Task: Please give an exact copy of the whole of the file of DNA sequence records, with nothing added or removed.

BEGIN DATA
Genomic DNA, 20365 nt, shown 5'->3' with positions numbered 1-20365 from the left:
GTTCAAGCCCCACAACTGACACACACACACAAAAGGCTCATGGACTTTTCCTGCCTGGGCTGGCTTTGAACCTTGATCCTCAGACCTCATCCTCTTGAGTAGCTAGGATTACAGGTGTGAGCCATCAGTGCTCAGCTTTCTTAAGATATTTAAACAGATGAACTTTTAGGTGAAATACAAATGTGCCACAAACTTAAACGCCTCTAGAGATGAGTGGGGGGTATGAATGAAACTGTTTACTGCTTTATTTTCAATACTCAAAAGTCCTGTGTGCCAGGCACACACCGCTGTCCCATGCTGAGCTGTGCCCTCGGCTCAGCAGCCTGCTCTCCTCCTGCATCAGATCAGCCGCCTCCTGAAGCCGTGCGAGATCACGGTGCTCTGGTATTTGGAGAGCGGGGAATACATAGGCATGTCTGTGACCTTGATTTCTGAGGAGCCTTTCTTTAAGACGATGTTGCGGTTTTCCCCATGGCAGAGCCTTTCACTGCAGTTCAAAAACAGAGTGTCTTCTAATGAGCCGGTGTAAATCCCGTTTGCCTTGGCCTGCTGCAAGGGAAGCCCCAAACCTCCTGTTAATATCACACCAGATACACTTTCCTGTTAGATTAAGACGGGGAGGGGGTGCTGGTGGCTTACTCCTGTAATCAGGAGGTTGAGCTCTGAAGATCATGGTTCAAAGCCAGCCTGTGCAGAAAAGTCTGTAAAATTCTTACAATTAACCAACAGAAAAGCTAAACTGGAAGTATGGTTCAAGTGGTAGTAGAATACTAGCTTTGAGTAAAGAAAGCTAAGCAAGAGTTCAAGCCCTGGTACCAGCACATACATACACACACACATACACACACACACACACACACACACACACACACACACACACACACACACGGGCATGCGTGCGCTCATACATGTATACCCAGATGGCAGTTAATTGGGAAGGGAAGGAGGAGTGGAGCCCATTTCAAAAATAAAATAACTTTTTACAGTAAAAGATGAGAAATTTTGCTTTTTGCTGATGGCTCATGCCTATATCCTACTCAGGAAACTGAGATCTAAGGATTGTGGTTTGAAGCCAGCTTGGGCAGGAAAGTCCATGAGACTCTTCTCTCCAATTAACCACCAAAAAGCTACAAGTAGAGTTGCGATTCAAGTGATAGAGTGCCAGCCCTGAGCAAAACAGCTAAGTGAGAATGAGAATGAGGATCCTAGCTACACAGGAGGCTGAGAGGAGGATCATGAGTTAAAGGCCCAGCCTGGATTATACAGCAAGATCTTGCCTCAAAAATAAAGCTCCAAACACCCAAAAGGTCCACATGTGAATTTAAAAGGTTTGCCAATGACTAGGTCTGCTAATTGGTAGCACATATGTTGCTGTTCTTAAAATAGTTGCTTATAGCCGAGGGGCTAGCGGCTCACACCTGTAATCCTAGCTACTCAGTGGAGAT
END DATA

Genomic DNA, 20365 nt, shown 5'->3' with positions numbered 1-20365 from the left:
GTTCAAGCCCCACAACTGACACACACACACAAAAGGCTCATGGACTTTTCCTGCCTGGGCTGGCTTTGAACCTTGATCCTCAGACCTCATCCTCTTGAGTAGCTAGGATTACAGGTGTGAGCCATCAGTGCTCAGCTTTCTTAAGATATTTAAACAGATGAACTTTTAGGTGAAATACAAATGTGCCACAAACTTAAACGCCTCTAGAGATGAGTGGGGGGTATGAATGAAACTGTTTACTGCTTTATTTTCAATACTCAAAAGTCCTGTGTGCCAGGCACACACCGCTGTCCCATGCTGAGCTGTGCCCTCGGCTCAGCAGCCTGCTCTCCTCCTGCATCAGATCAGCCGCCTCCTGAAGCCGTGCGAGATCACGGTGCTCTGGTATTTGGAGAGCGGGGAATACATAGGCATGTCTGTGACCTTGATTTCTGAGGAGCCTTTCTTTAAGACGATGTTGCGGTTTTCCCCATGGCAGAGCCTTTCACTGCAGTTCAAAAACAGAGTGTCTTCTAATGAGCCGGTGTAAATCCCGTTTGCCTTGGCCTGCTGCAAGGGAAGCCCCAAACCTCCTGTTAATATCACACCAGATACACTTTCCTGTTAGATTAAGACGGGGAGGGGGTGCTGGTGGCTTACTCCTGTAATCAGGAGGTTGAGCTCTGAAGATCATGGTTCAAAGCCAGCCTGTGCAGAAAAGTCTGTAAAATTCTTACAATTAACCAACAGAAAAGCTAAACTGGAAGTATGGTTCAAGTGGTAGTAGAATACTAGCTTTGAGTAAAGAAAGCTAAGCAAGAGTTCAAGCCCTGGTACCAGCACATACATACACACACACATACACACACACACACACACACACACACACACACACACACACACACACACGGGCATGCGTGCGCTCATACATGTATACCCAGATGGCAGTTAATTGGGAAGGGAAGGAGGAGTGGAGCCCATTTCAAAAATAAAATAACTTTTTACAGTAAAAGATGAGAAATTTTGCTTTTTGCTGATGGCTCATGCCTATATCCTACTCAGGAAACTGAGATCTAAGGATTGTGGTTTGAAGCCAGCTTGGGCAGGAAAGTCCATGAGACTCTTCTCTCCAATTAACCACCAAAAAGCTACAAGTAGAGTTGCGATTCAAGTGATAGAGTGCCAGCCCTGAGCAAAACAGCTAAGTGAGAATGAGAATGAGGATCCTAGCTACACAGGAGGCTGAGAGGAGGATCATGAGTTAAAGGCCCAGCCTGGATTATACAGCAAGATCTTGCCTCAAAAATAAAGCTCCAAACACCCAAAAGGTCCACATGTGAATTTAAAAGGTTTGCCAATGACTAGGTCTGCTAATTGGTAGCACATATGTTGCTGTTCTTAAAATAGTTGCTTATAGCCGAGGGGCTAGCGGCTCACACCTGTAATCCTAGCTACTCAGTGGAGAT